How Do I Prove a Seller Failed to Disclose Flooding in the Basement?
According to the New York Department of State, Division of Licensing Services, a property condition disclosure statement is to be provided to prospective purchasers of real estate. The contents of that statement are intended to provide the buyers with as much information as the Seller can provide about items that materially affect the property.
Whether your insurance company will cover the repairs will be determined by the terms of the insurance contract. We suggest you contact your insurance broker. The relationship between a buyer and seller of real estate is created by contract, and the terms of the contract generally determine the rights of the buyer and seller. You should carefully review the terms of your real estate contract to determine your rights and obligations regarding defects in the property. New York disclosure information requires the seller to tell the buyer of previous water damage problems with the property. The answer to your question will depend on proving the seller had knowledge of the moisture problem. This will be a matter of subjective determination for the court, based on all the facts and circumstances involved. If the seller failed to disclose any known material defects in the house, you may have recourse against him or her. To receive compensation for losses, a complaint may be filed in court. Please see the links to the forms below.
Defects listed on a disclosure form may also include appliances, electrical system, water and sewer system, roofing, structural and foundation problems, moisture, and others. Latent defects are problems with the property that the buyer or buyer’s agent is not able to discover through a normal inspection. It is a hidden or dormant defect in a premise that cannot be discovered by observation or a reasonably careful inspection. Some states interpret latent defects to mean structural items (including foundational problems) and safety items. The disclosure laws typically require material or important defects to be disclosed. If the seller provided a warranty, there may be recourse through a breach of warranty claim. Also important is whether you elected to have a home inspection performed and whether that inspection revealed any problems.
Whether you can hold a home inspector responsible for missed defects depends upon whether the problems were visually discernible and within the scope of the inspection. The answer depends partly on the terms of the contract for the inspection and what was covered by such inspection. If not addressed in the contract, the court will judge whether such a defect should have been discovered based on the circumstances involved and inspection industry standards. Home inspectors routinely disclaim liability for property defects that are located below ground, under slab floors, beneath insulation, within walls, behind personal property, inside fixtures and appliances, or for any reason whatever, not fully exposed and readily accessible at the time of the inspection.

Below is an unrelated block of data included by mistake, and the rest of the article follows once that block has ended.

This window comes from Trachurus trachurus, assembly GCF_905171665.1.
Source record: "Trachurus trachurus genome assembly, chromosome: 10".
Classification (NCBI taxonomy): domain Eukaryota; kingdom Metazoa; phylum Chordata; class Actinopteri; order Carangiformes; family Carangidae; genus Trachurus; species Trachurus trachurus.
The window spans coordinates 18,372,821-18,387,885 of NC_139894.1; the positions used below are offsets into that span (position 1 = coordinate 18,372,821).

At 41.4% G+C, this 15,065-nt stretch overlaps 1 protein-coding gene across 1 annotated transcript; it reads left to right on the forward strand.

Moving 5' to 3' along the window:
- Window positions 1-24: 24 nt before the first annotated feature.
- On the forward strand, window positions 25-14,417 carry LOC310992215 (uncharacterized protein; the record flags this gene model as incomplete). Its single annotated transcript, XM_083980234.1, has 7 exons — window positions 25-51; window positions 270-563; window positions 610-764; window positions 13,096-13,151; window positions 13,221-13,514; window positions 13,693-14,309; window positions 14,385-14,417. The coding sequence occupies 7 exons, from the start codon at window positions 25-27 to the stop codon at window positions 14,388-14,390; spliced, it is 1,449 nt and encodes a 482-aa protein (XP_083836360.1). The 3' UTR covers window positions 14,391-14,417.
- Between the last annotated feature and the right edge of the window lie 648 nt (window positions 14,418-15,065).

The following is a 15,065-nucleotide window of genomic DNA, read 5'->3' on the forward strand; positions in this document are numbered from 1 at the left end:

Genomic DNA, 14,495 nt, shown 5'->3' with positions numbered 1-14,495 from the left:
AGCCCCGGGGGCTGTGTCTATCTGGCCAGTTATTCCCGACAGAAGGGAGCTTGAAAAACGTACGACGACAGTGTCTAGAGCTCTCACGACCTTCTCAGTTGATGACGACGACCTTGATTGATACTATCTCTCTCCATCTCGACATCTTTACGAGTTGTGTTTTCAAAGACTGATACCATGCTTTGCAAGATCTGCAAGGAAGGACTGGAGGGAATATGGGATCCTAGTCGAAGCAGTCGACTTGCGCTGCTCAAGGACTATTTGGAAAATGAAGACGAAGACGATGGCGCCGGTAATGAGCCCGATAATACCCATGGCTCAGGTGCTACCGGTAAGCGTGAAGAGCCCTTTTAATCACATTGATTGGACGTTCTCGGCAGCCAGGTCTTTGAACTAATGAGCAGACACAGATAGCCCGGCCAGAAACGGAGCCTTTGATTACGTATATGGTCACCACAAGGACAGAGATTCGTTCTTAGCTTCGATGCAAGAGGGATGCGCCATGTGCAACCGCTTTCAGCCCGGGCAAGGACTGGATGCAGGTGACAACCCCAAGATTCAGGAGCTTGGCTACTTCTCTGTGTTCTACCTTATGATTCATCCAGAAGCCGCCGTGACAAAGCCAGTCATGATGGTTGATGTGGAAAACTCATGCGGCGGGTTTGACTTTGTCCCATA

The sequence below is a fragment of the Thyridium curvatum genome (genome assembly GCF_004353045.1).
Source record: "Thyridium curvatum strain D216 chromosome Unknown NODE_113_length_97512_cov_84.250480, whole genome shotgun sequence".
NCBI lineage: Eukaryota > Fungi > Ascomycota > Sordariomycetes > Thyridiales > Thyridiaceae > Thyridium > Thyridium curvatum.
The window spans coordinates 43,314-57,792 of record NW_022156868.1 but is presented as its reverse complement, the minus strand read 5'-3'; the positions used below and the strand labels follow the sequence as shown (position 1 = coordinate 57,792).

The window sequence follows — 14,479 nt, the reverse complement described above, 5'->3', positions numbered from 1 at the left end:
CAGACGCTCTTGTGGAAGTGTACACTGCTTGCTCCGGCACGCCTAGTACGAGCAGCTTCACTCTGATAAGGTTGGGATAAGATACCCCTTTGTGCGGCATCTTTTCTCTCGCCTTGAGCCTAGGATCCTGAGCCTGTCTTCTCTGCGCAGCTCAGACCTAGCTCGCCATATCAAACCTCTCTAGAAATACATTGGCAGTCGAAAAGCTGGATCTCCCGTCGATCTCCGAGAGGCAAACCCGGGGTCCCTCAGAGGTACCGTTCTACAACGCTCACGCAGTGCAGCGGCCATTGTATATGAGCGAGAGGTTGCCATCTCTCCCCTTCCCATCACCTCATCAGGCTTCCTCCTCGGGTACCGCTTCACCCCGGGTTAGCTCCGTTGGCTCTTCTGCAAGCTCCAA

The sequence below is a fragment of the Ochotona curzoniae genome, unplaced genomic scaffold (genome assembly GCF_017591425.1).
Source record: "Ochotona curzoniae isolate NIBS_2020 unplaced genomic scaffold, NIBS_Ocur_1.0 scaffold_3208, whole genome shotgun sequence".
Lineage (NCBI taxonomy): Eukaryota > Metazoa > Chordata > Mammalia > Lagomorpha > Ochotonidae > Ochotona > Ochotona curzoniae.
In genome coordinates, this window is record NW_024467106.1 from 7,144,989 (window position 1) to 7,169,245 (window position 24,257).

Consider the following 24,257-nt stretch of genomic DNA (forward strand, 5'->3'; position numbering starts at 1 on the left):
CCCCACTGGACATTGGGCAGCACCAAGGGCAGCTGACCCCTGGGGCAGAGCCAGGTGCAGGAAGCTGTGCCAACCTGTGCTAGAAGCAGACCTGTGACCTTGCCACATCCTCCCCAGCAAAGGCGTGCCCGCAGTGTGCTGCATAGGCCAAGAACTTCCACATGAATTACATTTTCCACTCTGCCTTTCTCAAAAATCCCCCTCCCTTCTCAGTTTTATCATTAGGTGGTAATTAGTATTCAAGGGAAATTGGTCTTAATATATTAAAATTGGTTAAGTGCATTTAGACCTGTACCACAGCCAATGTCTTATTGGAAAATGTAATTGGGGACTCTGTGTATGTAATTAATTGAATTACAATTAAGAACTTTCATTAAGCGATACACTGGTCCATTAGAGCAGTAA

Whether the seller is liable will depend on all the facts involved, such as any warranties and disclosure statements that may have been provided by the seller. Fraud is generally defined in the law as an intentional misrepresentation of material existing fact made by one person to another with knowledge of its falsity and for the purpose of inducing the other person to act, and upon which the other person relies with resulting injury or damage. Fraud may also be made by an omission or purposeful failure to state material facts, which nondisclosure makes other statements misleading.
To constitute fraud, a misrepresentation or omission must also relate to an 'existing fact', not a promise to do something in the future, unless the person who made the promise did so without any present intent to perform it or with a positive intent not to perform it. Promises to do something in the future or a mere expression of opinion cannot be the basis of a claim of fraud unless the person stating the opinion has exclusive or superior knowledge of existing facts which are inconsistent with such opinion. The false statement or omission must be material, meaning that it was significant to the decision to be made.
Sometimes, it must be shown that the plaintiff's reliance was justifiable, and that upon reasonable inquiry would not have discovered the truth of the matter. For injury or damage to be the result of fraud, it must be shown that, except for the fraud, the injury or damage would not have occurred.
To constitute fraud the misrepresentation or omission must be made knowingly and intentionally, not as a result of mistake or accident, or in negligent disregard of its truth or falsity. Also, the plaintiff must prove that the defendant intended for the plaintiff to rely upon the misrepresentation and/or omission; that the plaintiff did in fact rely upon the misrepresentation and/or omission; and that the plaintiff suffered injury or damage as a result of the fraud.
Generally, a realtor isn't liable for house defects unless a warranty was provided or they knew of the defect. Cases from a few states hold that the broker is not liable for incorrect information provided by the seller if the broker has no basis to know or suspect the information is inaccurate. The prudent broker should ask the seller to provide written information and documentation if it exists. Information provided to the buyer may include the written qualification that the broker is not warranting the accuracy of such information. Often the real estate disclosure statement will insulate the broker from liability. However, not all property conditions or representations are covered by the standard disclosure statement.